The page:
DECILE 10 BURDEN LUNG BREAST BOWEL STOMACH PROSTATE SITE LUNG BREAST PROSTATE LIVER BOWEL RANKED BY BURDEN AND PREVENTABILITY From a project using; Unequal Impact II: Maori and Non- Maori Cancer Statistics by Deprivation and Rural Urban Status, 2002 – 2006
  18. Lung cancer equity . . to do Incidence Early diagnosis

    Treatment Smoking prevention Smoking cessation Screening Quality improvement Quality improvement Integration of treatment services for tobacco addiction along the cancer pathway
  19. The power of equity focussed standardisation of care and the

    potential for gain revealed by inequities
  20. Maternity Quality and Safety Programme Governance Board leading a culture

    change to establish systems so that “every woman will get excellent high quality support for a smokefree pregnancy and motherhood”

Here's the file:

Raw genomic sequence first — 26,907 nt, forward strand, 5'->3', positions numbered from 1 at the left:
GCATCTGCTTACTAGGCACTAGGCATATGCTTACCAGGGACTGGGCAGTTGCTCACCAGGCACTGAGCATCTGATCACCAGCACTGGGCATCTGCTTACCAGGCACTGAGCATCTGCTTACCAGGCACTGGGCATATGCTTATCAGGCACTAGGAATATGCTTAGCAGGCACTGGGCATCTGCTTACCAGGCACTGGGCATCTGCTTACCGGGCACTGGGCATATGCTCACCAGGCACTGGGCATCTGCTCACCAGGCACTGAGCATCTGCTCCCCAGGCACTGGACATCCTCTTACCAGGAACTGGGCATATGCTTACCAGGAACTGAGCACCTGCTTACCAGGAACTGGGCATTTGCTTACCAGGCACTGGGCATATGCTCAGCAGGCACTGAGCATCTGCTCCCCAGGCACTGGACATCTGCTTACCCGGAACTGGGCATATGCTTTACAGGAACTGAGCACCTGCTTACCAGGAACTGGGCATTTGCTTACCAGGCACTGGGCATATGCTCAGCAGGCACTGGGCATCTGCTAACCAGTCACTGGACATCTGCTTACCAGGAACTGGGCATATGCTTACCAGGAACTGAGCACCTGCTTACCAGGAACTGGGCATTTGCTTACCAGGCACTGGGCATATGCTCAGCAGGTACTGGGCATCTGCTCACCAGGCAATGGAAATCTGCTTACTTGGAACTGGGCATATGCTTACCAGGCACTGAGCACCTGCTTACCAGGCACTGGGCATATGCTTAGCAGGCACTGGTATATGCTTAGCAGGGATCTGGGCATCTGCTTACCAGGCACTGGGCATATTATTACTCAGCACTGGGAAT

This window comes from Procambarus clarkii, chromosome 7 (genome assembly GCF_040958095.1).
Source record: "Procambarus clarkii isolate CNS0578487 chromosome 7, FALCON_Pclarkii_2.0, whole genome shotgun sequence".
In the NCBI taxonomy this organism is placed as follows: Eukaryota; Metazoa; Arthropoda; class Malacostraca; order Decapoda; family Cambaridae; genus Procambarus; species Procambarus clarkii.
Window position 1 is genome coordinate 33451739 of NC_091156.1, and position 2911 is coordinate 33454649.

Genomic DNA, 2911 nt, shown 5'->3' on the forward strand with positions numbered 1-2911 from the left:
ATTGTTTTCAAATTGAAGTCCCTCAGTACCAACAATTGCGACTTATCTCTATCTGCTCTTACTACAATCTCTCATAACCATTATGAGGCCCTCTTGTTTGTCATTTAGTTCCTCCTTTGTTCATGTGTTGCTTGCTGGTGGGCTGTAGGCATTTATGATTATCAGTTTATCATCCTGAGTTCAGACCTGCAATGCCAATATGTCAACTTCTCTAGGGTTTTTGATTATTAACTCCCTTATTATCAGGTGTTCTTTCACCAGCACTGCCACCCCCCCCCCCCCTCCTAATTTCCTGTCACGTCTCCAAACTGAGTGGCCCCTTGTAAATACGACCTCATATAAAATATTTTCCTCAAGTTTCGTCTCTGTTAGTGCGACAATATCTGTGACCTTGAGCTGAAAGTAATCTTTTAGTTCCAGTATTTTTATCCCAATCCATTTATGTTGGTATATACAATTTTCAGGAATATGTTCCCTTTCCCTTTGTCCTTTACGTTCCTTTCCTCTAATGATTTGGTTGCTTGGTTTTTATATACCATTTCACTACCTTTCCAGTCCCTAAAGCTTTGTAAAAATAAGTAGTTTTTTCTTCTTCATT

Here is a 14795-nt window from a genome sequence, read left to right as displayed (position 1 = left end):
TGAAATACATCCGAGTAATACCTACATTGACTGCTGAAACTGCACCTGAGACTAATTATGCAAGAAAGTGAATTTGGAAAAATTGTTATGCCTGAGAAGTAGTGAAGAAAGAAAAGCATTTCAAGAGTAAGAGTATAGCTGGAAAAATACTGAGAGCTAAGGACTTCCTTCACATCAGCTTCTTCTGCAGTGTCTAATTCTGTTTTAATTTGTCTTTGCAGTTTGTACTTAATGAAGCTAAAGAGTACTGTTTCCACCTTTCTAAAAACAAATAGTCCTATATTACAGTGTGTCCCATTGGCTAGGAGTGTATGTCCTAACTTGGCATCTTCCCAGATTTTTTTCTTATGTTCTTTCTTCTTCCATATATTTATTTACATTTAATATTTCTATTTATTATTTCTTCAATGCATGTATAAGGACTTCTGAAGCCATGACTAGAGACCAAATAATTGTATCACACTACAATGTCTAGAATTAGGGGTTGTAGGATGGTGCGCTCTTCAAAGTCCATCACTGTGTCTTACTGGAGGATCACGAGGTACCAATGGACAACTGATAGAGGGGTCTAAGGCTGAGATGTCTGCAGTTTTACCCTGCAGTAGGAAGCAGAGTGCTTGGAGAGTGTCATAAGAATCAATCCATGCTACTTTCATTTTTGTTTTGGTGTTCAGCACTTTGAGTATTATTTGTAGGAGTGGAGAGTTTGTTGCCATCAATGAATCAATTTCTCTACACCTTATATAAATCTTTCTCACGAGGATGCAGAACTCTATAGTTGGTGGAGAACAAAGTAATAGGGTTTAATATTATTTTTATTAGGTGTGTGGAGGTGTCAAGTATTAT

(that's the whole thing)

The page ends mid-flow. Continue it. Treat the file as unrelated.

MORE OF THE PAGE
21. Champions Incubation projects Patient ABC audit Staff training plan NRT

    for staff Project promotion Staff ABC audit Support 4 staff to quit Repeat ABC audit Staff do not smoke during working hours and do not bring tobacco on site >50% patients and visitors are aware that the site is smoke and tobacco free >95% of clinical staff trained in ABC Support plans are in place for all staff who smoke Audit > 95% of pregnant patients who smoke are charted NRT Annual support plans for all staff who smoke. Two yearly audit > 95% of pregnant patients who smoke are charted NRT Two yearly audit > 85% of patients aware that the site is tobacco free Hapu Mama Smokefree Pregnancies Tupeka Kore framework Incubation Onewa sliver Tuhua Bronze Pounamu gold Tupeka Kore nirvana 38 pregnant women who smoke admitted to Hospital 8/38 21% given NRT Goal = >95% 3 /38 8% referred Incentives Pilot >70% quit rate 1st/2nd trimester, Maori /Pacific women, $250 vouchers over 12 weeks. Carbon monoxide validated.
  22. Lung Health Equity . . . as a group you

    are in a strong position to be a powerful agent for change “achieve lung health equity, improve lung health for all’ congratulations and kia kaha